Experts say the bug responsible for the deadly form of pneumonia known as Severe Acute Respiratory Syndrome (SARS) that's spreading worldwide is a virus from the paramyxoviridae family, which is responsible for mumps and measles.
The worst affected countries are Hong Kong, with 111 cases, Vietnam, with 54 cases, and Singapore, with 23 cases. There are suspected cases in Israel, Australia, Germany, the U.S. and the U.K., as well as in Switzerland, France, Slovenia, Taiwan, Thailand, China and the Philippines. Since it's spreading so widely, it's probably being passed on by air travelers. However, researchers think close, prolonged contact is necessary to catch it, rather than just proximity (such as sitting next to an infected person on a plane).
Renown virologist John Oxford says a similar virus was discovered in Holland last year. "It is rather slow-moving, rather restricted to families and hospitals, not a rip-roaring affair, but still very nasty," he says. "There are no anti-viral drugs against this family of viruses, and there are no vaccines available?But it is not fantastically infectious, so I wouldn't expect there to be a massive outbreak in other parts of the world."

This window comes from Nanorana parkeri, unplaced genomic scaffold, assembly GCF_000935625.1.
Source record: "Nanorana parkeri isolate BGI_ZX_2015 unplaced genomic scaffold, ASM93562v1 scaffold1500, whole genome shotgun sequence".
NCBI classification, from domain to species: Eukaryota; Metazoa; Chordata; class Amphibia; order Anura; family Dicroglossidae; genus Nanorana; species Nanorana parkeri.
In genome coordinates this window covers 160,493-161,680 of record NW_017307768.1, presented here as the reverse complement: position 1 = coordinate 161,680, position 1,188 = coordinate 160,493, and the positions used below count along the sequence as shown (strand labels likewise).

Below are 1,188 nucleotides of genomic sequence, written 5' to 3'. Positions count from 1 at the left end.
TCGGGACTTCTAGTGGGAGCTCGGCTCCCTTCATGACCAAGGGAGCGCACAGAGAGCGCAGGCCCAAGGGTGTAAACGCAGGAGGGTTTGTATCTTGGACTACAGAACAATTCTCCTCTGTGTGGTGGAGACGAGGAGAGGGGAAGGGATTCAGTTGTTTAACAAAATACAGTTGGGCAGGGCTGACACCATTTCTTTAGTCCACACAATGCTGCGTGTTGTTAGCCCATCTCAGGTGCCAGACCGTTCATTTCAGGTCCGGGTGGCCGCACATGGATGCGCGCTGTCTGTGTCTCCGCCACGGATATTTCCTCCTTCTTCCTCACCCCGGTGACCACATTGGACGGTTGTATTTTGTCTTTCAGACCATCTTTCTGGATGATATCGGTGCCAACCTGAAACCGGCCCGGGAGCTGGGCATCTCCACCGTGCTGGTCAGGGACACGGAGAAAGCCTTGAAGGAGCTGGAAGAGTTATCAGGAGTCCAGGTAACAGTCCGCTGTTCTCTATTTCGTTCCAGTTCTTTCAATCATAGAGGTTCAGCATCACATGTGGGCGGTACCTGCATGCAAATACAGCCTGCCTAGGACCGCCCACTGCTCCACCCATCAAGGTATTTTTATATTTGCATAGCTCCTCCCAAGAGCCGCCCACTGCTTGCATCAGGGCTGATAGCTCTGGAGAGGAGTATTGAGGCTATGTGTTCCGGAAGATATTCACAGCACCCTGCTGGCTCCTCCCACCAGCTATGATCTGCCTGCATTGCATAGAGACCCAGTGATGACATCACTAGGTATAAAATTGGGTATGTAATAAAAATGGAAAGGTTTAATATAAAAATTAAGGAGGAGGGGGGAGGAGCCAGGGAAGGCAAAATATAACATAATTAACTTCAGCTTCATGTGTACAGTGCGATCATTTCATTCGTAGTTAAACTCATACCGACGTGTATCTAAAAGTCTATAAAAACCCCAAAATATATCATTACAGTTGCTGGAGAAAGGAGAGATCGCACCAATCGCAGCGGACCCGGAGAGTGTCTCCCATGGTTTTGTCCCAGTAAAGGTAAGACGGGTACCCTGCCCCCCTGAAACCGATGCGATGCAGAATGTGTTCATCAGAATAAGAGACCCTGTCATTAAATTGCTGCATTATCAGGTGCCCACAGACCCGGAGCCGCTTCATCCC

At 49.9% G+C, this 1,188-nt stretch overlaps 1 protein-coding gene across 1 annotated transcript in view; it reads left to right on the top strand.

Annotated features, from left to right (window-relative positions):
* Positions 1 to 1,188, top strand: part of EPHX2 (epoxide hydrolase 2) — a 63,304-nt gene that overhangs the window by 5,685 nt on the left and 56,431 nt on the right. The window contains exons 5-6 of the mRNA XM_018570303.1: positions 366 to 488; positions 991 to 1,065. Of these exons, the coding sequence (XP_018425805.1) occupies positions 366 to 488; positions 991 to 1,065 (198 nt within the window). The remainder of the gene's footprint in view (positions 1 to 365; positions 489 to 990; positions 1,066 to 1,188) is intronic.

Dr. David Heymann, WHO's communicable diseases chief, says, "It isn't contagious at the level of many other infectious diseases. A normal influenza would be very contagious to people sitting in the same room." The disease originated in China, but is now under control there. Heymann says, "The big concern in this area of the world is that one day another influenza virus could hop the barrier between animals and humans. In the 20th century three viruses crossed, and the last two, in the '50s and '60s, occurred in the southern China area."
There's a lot about disease that doctors don't tell you. To see a world map showing the spread of the mystery disease, click here and scroll down.
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